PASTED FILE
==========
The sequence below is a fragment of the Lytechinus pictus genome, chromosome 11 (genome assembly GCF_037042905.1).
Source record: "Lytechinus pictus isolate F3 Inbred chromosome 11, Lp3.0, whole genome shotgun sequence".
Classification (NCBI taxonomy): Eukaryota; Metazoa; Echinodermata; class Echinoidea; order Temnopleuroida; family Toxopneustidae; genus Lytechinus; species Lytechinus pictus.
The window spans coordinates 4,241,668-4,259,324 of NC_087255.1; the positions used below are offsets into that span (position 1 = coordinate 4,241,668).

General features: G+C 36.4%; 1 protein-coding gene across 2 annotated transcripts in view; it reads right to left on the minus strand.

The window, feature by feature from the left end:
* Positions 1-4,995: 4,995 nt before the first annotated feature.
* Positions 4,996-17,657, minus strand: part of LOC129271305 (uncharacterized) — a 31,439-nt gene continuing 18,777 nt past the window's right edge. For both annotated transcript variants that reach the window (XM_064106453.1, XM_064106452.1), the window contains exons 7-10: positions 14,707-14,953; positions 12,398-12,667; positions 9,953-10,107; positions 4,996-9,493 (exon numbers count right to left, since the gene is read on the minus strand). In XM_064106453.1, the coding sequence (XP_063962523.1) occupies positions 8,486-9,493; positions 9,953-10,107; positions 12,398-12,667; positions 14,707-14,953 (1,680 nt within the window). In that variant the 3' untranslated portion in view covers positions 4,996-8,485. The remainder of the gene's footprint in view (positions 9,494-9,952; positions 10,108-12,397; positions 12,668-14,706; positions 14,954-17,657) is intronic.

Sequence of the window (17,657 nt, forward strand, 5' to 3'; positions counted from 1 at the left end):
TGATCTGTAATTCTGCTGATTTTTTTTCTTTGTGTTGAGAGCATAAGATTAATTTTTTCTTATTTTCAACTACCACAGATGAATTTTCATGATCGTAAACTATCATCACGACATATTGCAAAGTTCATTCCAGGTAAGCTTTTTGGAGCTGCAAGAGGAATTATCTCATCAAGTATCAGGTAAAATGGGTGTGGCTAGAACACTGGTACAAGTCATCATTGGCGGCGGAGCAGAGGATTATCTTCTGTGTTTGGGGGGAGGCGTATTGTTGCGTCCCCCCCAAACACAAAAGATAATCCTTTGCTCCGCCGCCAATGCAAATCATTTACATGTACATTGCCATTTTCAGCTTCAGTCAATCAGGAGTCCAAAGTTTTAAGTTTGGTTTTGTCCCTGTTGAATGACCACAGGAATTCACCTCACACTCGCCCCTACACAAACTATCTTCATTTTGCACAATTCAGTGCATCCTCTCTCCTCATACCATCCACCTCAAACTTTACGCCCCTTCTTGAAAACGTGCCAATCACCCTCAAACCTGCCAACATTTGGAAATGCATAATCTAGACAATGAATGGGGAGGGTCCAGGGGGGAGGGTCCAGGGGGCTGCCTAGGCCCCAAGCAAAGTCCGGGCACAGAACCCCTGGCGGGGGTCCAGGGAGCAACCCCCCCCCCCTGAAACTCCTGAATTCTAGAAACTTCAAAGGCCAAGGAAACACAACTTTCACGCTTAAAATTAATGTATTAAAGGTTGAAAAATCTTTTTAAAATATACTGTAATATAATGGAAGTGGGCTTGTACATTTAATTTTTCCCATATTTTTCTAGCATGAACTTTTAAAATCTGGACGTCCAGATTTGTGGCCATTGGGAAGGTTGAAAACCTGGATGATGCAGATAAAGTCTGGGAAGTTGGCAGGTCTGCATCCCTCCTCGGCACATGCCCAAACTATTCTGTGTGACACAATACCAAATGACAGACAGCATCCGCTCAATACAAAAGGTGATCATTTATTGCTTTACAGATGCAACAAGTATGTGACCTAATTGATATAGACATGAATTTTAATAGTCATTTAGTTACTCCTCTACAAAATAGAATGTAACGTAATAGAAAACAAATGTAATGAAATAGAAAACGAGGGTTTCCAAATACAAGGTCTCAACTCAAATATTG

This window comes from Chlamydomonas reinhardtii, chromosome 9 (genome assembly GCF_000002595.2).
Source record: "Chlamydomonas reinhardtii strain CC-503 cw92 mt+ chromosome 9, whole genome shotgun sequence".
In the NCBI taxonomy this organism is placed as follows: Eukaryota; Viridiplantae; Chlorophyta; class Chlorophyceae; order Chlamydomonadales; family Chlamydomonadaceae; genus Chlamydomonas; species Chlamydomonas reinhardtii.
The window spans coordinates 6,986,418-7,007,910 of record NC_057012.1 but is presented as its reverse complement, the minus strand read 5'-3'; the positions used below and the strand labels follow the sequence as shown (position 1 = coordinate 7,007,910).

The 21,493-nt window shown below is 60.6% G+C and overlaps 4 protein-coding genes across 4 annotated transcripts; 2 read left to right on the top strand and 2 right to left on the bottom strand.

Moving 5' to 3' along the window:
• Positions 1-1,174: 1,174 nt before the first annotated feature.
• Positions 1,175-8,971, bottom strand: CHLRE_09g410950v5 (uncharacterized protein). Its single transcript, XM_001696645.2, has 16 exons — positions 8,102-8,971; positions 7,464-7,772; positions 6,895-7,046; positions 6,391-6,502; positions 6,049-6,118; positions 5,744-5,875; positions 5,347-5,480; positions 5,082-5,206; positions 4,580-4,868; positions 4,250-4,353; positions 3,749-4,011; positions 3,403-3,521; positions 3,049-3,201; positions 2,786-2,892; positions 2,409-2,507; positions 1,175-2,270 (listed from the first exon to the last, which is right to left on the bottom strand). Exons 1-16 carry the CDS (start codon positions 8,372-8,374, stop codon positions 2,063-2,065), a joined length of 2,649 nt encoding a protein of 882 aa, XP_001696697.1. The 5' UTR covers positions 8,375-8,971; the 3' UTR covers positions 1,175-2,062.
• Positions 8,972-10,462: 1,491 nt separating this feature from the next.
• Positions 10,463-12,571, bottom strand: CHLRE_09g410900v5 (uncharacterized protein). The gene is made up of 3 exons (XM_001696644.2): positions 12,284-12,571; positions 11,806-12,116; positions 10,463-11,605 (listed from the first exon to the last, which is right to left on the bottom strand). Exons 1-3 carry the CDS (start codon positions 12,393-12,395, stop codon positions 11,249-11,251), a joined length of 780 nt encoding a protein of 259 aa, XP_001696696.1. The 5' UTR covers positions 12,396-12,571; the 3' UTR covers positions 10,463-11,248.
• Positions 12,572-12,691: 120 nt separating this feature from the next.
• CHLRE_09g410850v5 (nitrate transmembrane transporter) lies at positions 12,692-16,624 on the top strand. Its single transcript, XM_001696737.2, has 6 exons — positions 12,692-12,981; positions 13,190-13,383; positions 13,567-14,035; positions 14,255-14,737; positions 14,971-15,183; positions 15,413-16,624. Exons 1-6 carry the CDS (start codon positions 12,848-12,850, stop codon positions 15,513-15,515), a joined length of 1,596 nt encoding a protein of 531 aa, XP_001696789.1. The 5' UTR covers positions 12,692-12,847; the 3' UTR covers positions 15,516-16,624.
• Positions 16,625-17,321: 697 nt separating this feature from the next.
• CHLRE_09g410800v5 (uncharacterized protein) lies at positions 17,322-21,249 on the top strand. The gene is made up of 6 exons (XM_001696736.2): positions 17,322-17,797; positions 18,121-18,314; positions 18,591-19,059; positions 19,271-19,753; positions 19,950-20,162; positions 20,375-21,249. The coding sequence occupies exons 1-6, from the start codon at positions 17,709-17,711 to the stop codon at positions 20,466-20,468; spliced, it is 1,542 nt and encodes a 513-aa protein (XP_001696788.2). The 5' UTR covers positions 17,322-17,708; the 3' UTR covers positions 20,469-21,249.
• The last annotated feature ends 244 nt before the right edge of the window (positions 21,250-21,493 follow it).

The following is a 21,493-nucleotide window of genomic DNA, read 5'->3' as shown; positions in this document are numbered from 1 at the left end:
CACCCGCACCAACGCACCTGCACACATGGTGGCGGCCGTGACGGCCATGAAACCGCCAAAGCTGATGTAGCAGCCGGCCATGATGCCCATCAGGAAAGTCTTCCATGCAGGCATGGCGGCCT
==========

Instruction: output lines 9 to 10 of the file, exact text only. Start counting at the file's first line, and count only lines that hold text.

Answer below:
Sequence of the window (17,657 nt, forward strand, 5' to 3'; positions counted from 1 at the left end):
TGATCTGTAATTCTGCTGATTTTTTTTCTTTGTGTTGAGAGCATAAGATTAATTTTTTCTTATTTTCAACTACCACAGATGAATTTTCATGATCGTAAACTATCATCACGACATATTGCAAAGTTCATTCCAGGTAAGCTTTTTGGAGCTGCAAGAGGAATTATCTCATCAAGTATCAGGTAAAATGGGTGTGGCTAGAACACTGGTACAAGTCATCATTGGCGGCGGAGCAGAGGATTATCTTCTGTGTTTGGGGGGAGGCGTATTGTTGCGTCCCCCCCAAACACAAAAGATAATCCTTTGCTCCGCCGCCAATGCAAATCATTTACATGTACATTGCCATTTTCAGCTTCAGTCAATCAGGAGTCCAAAGTTTTAAGTTTGGTTTTGTCCCTGTTGAATGACCACAGGAATTCACCTCACACTCGCCCCTACACAAACTATCTTCATTTTGCACAATTCAGTGCATCCTCTCTCCTCATACCATCCACCTCAAACTTTACGCCCCTTCTTGAAAACGTGCCAATCACCCTCAAACCTGCCAACATTTGGAAATGCATAATCTAGACAATGAATGGGGAGGGTCCAGGGGGGAGGGTCCAGGGGGCTGCCTAGGCCCCAAGCAAAGTCCGGGCACAGAACCCCTGGCGGGGGTCCAGGGAGCAACCCCCCCCCCCTGAAACTCCTGAATTCTAGAAACTTCAAAGGCCAAGGAAACACAACTTTCACGCTTAAAATTAATGTATTAAAGGTTGAAAAATCTTTTTAAAATATACTGTAATATAATGGAAGTGGGCTTGTACATTTAATTTTTCCCATATTTTTCTAGCATGAACTTTTAAAATCTGGACGTCCAGATTTGTGGCCATTGGGAAGGTTGAAAACCTGGATGATGCAGATAAAGTCTGGGAAGTTGGCAGGTCTGCATCCCTCCTCGGCACATGCCCAAACTATTCTGTGTGACACAATACCAAATGACAGACAGCATCCGCTCAATACAAAAGGTGATCATTTATTGCTTTACAGATGCAACAAGTATGTGACCTAATTGATATAGACATGAATTTTAATAGTCATTTAGTTACTCCTCTACAAAATAGAATGTAACGTAATAGAAAACAAATGTAATGAAATAGAAAACGAGGGTTTCCAAATACAAGGTCTCAACTCAAATATTG